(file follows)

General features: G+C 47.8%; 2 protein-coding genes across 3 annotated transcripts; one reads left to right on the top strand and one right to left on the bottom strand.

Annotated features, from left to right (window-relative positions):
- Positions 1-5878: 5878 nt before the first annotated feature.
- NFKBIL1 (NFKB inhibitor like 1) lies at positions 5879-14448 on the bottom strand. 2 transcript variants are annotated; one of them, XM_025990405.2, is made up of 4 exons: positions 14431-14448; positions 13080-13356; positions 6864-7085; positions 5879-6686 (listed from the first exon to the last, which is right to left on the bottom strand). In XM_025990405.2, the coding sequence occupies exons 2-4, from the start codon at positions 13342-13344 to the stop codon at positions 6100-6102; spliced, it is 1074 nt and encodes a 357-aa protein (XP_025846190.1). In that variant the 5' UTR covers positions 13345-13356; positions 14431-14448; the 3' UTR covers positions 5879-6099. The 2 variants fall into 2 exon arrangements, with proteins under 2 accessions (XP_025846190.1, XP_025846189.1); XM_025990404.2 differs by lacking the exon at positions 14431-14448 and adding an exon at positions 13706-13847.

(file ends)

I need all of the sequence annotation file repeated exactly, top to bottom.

General features: G+C 47.8%; 2 protein-coding genes across 3 annotated transcripts; one reads left to right on the top strand and one right to left on the bottom strand.

Annotated features, from left to right (window-relative positions):
- Positions 1-5878: 5878 nt before the first annotated feature.
- NFKBIL1 (NFKB inhibitor like 1) lies at positions 5879-14448 on the bottom strand. 2 transcript variants are annotated; one of them, XM_025990405.2, is made up of 4 exons: positions 14431-14448; positions 13080-13356; positions 6864-7085; positions 5879-6686 (listed from the first exon to the last, which is right to left on the bottom strand). In XM_025990405.2, the coding sequence occupies exons 2-4, from the start codon at positions 13342-13344 to the stop codon at positions 6100-6102; spliced, it is 1074 nt and encodes a 357-aa protein (XP_025846190.1). In that variant the 5' UTR covers positions 13345-13356; positions 14431-14448; the 3' UTR covers positions 5879-6099. The 2 variants fall into 2 exon arrangements, with proteins under 2 accessions (XP_025846190.1, XP_025846189.1); XM_025990404.2 differs by lacking the exon at positions 14431-14448 and adding an exon at positions 13706-13847.